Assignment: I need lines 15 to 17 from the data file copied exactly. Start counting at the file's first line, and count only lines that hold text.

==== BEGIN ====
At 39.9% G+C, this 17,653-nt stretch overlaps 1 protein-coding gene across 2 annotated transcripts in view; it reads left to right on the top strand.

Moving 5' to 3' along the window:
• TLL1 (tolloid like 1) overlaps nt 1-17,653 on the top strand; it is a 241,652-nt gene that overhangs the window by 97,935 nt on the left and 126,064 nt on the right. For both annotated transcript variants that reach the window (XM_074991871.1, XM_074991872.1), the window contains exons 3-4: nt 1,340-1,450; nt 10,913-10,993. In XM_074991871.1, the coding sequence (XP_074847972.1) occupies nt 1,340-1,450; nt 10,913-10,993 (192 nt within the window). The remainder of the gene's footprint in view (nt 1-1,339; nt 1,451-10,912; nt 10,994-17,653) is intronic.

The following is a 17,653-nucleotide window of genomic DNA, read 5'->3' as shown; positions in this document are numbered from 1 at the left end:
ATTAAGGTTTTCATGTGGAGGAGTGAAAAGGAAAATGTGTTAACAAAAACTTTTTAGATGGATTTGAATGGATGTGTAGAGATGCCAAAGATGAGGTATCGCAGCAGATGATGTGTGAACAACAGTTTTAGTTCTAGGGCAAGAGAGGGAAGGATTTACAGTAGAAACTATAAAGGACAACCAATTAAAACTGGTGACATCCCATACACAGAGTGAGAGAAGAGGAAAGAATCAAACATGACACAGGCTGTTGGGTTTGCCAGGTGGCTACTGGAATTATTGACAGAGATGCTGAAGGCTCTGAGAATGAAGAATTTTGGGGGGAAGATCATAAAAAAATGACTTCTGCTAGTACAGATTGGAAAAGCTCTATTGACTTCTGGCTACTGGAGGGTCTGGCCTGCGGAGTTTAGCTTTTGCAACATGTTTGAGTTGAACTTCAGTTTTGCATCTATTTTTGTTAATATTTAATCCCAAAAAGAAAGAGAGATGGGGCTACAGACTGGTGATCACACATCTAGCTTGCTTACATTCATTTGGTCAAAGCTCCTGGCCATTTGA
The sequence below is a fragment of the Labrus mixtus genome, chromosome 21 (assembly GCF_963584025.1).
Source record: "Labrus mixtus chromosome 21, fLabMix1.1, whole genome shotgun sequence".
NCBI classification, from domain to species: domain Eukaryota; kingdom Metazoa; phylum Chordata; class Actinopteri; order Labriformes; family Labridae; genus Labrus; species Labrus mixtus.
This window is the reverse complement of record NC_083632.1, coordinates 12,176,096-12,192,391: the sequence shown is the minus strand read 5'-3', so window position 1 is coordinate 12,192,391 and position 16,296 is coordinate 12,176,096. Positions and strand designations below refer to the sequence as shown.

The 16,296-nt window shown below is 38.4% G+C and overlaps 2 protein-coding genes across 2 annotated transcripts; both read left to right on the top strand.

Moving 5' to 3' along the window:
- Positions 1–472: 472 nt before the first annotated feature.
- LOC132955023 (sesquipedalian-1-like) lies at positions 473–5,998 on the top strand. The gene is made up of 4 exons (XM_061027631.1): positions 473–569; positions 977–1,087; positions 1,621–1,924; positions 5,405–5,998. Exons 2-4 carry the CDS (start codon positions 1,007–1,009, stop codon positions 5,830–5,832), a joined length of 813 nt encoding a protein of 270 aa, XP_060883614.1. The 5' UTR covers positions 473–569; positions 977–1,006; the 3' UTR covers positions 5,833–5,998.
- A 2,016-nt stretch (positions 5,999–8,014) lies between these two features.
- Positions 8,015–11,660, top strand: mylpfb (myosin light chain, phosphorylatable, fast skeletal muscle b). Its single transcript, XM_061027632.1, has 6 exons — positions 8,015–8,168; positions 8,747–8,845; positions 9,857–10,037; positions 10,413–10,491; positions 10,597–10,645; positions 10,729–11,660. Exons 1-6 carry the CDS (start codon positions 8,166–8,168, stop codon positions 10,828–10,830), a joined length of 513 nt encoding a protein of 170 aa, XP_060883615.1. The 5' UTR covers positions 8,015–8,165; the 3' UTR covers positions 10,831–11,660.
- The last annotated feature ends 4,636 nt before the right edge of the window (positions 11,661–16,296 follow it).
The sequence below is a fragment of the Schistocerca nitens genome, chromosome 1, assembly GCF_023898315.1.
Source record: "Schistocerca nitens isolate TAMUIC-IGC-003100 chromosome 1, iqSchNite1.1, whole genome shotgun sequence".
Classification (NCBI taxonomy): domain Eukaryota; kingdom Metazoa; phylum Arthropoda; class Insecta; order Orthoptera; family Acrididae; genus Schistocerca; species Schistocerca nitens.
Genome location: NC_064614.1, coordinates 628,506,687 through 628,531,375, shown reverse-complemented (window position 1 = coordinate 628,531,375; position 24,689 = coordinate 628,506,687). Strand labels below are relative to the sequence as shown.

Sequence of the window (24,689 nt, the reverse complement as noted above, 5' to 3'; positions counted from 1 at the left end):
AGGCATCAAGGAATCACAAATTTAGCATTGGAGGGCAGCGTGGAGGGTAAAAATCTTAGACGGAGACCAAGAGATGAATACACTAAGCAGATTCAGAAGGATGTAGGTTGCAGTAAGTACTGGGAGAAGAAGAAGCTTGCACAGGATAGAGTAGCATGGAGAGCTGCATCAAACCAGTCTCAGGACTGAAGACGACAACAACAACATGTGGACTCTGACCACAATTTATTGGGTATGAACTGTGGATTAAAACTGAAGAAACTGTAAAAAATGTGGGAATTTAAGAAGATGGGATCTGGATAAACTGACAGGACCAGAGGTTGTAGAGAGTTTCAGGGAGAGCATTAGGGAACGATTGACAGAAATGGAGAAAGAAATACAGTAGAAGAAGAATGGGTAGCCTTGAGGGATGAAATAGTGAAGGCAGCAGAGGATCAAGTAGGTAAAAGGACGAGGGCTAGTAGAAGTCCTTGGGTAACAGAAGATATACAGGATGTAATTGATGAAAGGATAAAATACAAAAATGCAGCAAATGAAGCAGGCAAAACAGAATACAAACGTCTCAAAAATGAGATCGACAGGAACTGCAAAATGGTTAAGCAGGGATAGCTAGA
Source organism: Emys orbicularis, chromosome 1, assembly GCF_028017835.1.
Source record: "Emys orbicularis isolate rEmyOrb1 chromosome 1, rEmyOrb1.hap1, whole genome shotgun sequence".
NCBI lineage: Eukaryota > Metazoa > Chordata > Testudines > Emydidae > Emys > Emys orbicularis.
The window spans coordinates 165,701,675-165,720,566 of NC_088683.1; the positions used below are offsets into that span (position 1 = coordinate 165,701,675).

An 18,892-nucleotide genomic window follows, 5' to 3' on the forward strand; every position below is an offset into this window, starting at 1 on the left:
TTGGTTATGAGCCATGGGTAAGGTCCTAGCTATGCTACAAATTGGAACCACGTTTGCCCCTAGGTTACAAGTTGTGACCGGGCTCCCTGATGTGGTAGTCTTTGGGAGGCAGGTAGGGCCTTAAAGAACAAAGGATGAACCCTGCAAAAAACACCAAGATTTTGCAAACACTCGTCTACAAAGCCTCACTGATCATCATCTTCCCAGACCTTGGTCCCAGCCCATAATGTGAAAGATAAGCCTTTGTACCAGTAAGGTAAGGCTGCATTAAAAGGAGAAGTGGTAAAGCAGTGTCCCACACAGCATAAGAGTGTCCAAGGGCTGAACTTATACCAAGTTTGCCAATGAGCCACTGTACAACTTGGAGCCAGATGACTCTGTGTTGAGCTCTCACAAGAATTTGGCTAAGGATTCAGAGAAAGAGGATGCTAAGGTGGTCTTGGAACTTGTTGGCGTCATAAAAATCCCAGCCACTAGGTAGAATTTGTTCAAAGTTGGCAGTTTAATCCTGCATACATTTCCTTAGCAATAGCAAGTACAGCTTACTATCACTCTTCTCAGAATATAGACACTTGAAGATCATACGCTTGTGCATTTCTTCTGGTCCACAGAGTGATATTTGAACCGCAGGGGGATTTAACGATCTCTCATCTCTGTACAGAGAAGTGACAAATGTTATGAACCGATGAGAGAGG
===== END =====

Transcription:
- Positions 8,015–11,660, top strand: mylpfb (myosin light chain, phosphorylatable, fast skeletal muscle b). Its single transcript, XM_061027632.1, has 6 exons — positions 8,015–8,168; positions 8,747–8,845; positions 9,857–10,037; positions 10,413–10,491; positions 10,597–10,645; positions 10,729–11,660. Exons 1-6 carry the CDS (start codon positions 8,166–8,168, stop codon positions 10,828–10,830), a joined length of 513 nt encoding a protein of 170 aa, XP_060883615.1. The 5' UTR covers positions 8,015–8,165; the 3' UTR covers positions 10,831–11,660.
- The last annotated feature ends 4,636 nt before the right edge of the window (positions 11,661–16,296 follow it).
The sequence below is a fragment of the Schistocerca nitens genome, chromosome 1, assembly GCF_023898315.1.